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> > > Henri Matisse: Drawing with Scissors. Late Works 1950-1954

1 April 2005

Colin Hambrook reviews a touring exhibition by one of the most important French painters of the 20th century

A series of coloured squares, which represent the abstracted form of a snail

Henri Matisse: 'The Snail' 1953 © Succession H. Matisse / DACS 2014

I recently caught the touring exhibition of Matisse's lithographs at Victoria Art Gallery in Bath and found myself pondering the effect that Disability Arts is having on the approach curators take when putting exhibitions together.

The collection of lithographs was prepared under Matisse's direction, very shortly before his death in 1954. The images are carefully rendered copies of the cut-outs he made using scissors and coloured gouache paper. It was a technique Matisse had been developing since 1941, when he fell ill and became a wheelchair user.

I was excited by the fact that the supporting material presented the artist's impairment in a positive light. It wouldn't have happened five or 10 years ago. A photograph shows Matisse in a wheelchair, scissors and paper in hand. He is in the process of creating cut-outs for The Parakeet and the Mermaid.

Behind the artist a wall is filled with an assemblage of the forms, which make up the finished work. There is maybe nothing unusual there but, instead of the supporting text either saying nothing about the artist's disability or presenting him as a tragic genius, it describes how Matisse was guided towards making this work as a natural development. 

To my knowledge the cut-outs - which Matisse is most remembered for - have never been discussed in an exhibition before as having been made as a direct result of impairment issues.

The technique was an obvious choice as it meant he could work at a table with his ideas for bringing colour and shape together, fermenting in his mind, using scissors as a drawing tool. With reference to this, Matisse said: The paper cut-out allows me to draw in the colour … instead of drawing the outline and putting the colour inside it …I draw straight into the colour.

The exhibition consists of 40 colour lithographs, printed by the Mourlot and Draeger Brothers and published in the form of a limited edition artist's book entitled Verve by Tériade in 1958, four years after the artist's death. It includes many of Matisse's iconic images, including The Snail - the original is owned by Tate Collection and usually on display at London's Tate Modern - as well as the Blue Nudes.

Curating from a disability perspective is an important and powerful challenge and one that I hope will become more widespread. As I was walking around I overheard a woman talking to her friend. I had no idea he was confined to a wheelchair. What a shame. I suppose this was all he could do, she said.

The intensity of Matisse's vision and the level of achievement he realised went over her head. But his issues as an artist are exposed in a way that engages with disability. It's a healthy exposure, which I believe promises to help raise the debate about disability arts in the long run.

Matisse Late Works 1950-1954. Verve No 35-36, 1958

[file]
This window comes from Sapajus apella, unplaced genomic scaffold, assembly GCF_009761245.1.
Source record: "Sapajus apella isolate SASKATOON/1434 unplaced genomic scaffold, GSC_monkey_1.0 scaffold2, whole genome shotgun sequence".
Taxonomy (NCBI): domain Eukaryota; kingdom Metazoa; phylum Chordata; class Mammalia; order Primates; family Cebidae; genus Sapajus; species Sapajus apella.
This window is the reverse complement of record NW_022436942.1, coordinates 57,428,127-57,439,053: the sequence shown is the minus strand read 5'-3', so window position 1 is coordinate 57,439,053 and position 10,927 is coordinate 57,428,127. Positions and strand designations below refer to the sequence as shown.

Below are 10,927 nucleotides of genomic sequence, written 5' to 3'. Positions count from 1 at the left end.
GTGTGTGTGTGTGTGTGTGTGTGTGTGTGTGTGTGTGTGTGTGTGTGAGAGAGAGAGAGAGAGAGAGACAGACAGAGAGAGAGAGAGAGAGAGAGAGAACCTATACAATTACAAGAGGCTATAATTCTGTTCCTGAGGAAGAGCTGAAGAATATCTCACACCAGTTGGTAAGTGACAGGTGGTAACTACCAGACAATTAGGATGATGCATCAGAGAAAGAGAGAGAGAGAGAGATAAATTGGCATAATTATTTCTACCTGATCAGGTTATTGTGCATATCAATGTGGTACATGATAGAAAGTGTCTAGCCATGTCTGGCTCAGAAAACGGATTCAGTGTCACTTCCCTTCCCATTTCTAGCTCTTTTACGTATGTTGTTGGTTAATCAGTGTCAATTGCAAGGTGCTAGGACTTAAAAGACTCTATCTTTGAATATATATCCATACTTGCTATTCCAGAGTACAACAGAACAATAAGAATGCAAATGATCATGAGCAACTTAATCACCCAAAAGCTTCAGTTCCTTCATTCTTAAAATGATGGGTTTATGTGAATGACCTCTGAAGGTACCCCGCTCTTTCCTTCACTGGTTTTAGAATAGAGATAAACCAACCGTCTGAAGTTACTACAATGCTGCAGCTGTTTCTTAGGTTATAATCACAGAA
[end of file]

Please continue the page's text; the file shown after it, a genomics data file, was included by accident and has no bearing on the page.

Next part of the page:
A cut-out made using blue gouache coloured paper against a white background. The form is a stylised figure of a nude woman. Her

Henri Matisse La Chevelure (Flowing Hair), 1952 Gouache découpée, Arts Council Collection © Succession Henri Matisse/DACS 2016

The French painter, sculptor and designer Henri Matisse (1869-1954) was one of the 20th century's most influential artists. His vibrant works are celebrated for their extraordinary richness and luminosity of colour.

The lithographic reproductions in the exhibition are taken from a special double issue of Verve, a review of art and literature, published in 1958 by Tériade, a major publisher of livres d'artiste, fine books illustrated by the original graphic work of contemporary artists.

TOUR DATES
30 April - 5 June 2005
Kingston Museum, Wheatfield Way, Kingston upon Thames KT1 2PS
Opening hours: daily 10am to 5pm except Wednesday and Sunday
Tel: 020 8546 5386

20 August - 18 September 2005
The Brindley, High Street, Runcorn, Cheshire WA7 1BG

 

11 June - 10 July 2005
Farnham Maltings, Bridge Square, Farnham, Surrey GU9 7QR
Tel: 01252 726234 (box office)

 

16 July - 14 August 2005
Nature in Art, Museum and Art Gallery, Wallsworth Hall, Twigworth, Gloucester GL2 9PA
Tel: 0845 450 0233

Tel: 0151 907 8360|
Email: http://thebrindley@halton.gov.uk">thebrindley@halton.gov.uk

 

24 September - 23 October 2005

York College, Tadcaster Road, York
Tel: 01904 770400
 

29 October 2005 - 8 January 2006
Falmouth Art Gallery, Municipal Buildings, The Moor, Falmouth, Cornwall TR11 4SN
Tel: 01326 313863

Comments

Wright Salisbury

/
18 March 2012

I have owned a lithographed copy (NOT a stone lithograph) of Matiisse's "Creole Dancer" for over 50 years. It was my first art purchase and hangs in my house today.

For many years I didn't know what it represented and thought it might be a picture of a plant. Imagine my surprise many years later when I happened to look at the title and discovered it was a creole dancer. I must admit that knowing the subject of the painting greatly increased my appreciation of it.

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